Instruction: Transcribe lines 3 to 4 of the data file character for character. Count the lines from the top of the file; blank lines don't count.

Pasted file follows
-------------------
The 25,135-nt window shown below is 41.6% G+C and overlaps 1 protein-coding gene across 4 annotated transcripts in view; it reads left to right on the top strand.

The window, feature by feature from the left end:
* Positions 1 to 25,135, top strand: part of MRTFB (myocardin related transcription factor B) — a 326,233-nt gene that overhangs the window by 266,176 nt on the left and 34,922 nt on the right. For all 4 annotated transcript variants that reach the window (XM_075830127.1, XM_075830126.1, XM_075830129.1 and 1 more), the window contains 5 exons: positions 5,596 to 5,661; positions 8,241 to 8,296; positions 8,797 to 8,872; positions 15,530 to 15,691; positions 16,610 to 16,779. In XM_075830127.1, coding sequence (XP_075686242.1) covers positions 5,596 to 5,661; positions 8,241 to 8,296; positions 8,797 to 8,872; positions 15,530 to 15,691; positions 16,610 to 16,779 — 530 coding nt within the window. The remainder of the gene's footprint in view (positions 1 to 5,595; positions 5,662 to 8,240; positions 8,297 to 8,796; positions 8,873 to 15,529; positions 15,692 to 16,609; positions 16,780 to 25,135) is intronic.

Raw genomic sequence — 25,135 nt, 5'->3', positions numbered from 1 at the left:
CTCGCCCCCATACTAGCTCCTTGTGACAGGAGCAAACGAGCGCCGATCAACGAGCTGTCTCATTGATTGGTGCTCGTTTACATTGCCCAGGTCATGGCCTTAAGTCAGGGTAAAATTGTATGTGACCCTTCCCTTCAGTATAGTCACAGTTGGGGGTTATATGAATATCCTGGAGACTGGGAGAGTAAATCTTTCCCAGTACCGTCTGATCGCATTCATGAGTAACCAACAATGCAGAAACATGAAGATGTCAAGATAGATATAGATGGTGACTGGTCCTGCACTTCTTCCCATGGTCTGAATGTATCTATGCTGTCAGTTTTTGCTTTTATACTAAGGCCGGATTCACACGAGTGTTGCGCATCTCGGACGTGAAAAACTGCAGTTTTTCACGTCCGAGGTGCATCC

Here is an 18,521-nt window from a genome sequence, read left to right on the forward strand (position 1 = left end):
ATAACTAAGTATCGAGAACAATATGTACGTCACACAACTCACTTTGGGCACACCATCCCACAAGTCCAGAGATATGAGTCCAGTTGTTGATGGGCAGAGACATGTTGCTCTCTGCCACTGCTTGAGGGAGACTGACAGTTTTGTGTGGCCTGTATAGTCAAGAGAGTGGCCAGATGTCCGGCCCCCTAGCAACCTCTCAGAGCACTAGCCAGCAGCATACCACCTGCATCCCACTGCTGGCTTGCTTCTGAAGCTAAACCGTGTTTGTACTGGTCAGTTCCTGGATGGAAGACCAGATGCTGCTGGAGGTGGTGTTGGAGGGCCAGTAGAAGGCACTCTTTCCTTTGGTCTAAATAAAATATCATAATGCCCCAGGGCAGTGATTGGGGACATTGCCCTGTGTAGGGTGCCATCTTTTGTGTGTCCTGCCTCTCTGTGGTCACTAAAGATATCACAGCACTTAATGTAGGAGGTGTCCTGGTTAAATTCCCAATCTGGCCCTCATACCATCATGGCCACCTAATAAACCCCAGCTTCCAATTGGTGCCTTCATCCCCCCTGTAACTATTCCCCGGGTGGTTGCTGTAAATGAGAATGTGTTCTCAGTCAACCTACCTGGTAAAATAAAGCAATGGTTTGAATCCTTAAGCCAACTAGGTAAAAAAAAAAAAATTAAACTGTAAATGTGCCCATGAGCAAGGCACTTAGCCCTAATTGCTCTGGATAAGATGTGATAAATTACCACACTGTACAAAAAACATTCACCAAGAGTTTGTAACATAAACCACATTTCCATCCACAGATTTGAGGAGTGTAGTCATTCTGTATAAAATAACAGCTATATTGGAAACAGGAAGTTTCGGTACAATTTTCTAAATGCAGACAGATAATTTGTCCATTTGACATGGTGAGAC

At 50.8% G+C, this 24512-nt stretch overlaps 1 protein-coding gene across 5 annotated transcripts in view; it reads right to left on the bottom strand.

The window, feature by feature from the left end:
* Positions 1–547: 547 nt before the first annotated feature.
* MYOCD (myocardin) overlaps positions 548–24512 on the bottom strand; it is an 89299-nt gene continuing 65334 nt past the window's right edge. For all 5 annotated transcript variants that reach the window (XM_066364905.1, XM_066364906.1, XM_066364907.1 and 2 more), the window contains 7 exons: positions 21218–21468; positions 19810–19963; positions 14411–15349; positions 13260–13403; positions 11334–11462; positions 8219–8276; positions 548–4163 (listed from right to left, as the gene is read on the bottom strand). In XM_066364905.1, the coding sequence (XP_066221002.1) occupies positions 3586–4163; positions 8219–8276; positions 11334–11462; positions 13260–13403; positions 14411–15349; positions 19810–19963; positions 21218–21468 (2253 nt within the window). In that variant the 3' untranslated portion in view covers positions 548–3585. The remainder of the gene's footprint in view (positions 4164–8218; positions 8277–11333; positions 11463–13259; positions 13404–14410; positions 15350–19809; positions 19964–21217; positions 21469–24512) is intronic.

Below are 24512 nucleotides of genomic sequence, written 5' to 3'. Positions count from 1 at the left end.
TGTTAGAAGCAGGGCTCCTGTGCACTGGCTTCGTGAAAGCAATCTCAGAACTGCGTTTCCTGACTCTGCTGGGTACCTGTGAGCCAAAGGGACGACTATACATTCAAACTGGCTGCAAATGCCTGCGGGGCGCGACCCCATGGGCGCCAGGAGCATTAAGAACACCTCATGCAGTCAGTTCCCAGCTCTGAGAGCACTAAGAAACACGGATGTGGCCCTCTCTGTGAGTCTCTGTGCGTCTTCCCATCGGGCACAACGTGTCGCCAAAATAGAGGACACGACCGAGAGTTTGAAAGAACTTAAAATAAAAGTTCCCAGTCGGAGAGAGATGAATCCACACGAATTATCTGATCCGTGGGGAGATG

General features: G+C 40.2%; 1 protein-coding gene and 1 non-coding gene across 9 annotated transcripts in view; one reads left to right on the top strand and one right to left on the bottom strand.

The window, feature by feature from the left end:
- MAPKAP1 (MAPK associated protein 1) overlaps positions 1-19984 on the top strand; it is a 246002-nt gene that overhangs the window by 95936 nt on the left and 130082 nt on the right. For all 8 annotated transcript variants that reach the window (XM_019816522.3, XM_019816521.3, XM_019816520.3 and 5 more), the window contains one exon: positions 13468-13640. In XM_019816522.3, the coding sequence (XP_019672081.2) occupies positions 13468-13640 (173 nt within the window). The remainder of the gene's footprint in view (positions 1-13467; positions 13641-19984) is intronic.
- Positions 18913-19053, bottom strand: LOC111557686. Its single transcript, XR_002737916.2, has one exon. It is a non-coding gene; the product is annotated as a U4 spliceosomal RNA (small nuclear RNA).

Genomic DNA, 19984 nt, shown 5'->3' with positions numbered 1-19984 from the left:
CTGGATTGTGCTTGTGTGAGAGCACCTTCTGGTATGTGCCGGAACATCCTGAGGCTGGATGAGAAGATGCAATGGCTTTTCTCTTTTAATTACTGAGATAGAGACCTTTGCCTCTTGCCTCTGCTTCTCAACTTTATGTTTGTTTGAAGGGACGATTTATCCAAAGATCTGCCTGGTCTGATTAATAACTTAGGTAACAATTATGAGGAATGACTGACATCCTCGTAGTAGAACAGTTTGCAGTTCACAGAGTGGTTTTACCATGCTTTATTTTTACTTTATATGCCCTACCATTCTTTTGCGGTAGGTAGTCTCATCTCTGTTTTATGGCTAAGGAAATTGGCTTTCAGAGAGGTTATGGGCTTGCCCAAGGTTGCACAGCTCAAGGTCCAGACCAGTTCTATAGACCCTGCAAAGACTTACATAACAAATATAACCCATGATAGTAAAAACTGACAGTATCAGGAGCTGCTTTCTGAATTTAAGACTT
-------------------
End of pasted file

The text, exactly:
* Positions 1 to 25,135, top strand: part of MRTFB (myocardin related transcription factor B) — a 326,233-nt gene that overhangs the window by 266,176 nt on the left and 34,922 nt on the right. For all 4 annotated transcript variants that reach the window (XM_075830127.1, XM_075830126.1, XM_075830129.1 and 1 more), the window contains 5 exons: positions 5,596 to 5,661; positions 8,241 to 8,296; positions 8,797 to 8,872; positions 15,530 to 15,691; positions 16,610 to 16,779. In XM_075830127.1, coding sequence (XP_075686242.1) covers positions 5,596 to 5,661; positions 8,241 to 8,296; positions 8,797 to 8,872; positions 15,530 to 15,691; positions 16,610 to 16,779 — 530 coding nt within the window. The remainder of the gene's footprint in view (positions 1 to 5,595; positions 5,662 to 8,240; positions 8,297 to 8,796; positions 8,873 to 15,529; positions 15,692 to 16,609; positions 16,780 to 25,135) is intronic.

Raw genomic sequence — 25,135 nt, 5'->3', positions numbered from 1 at the left: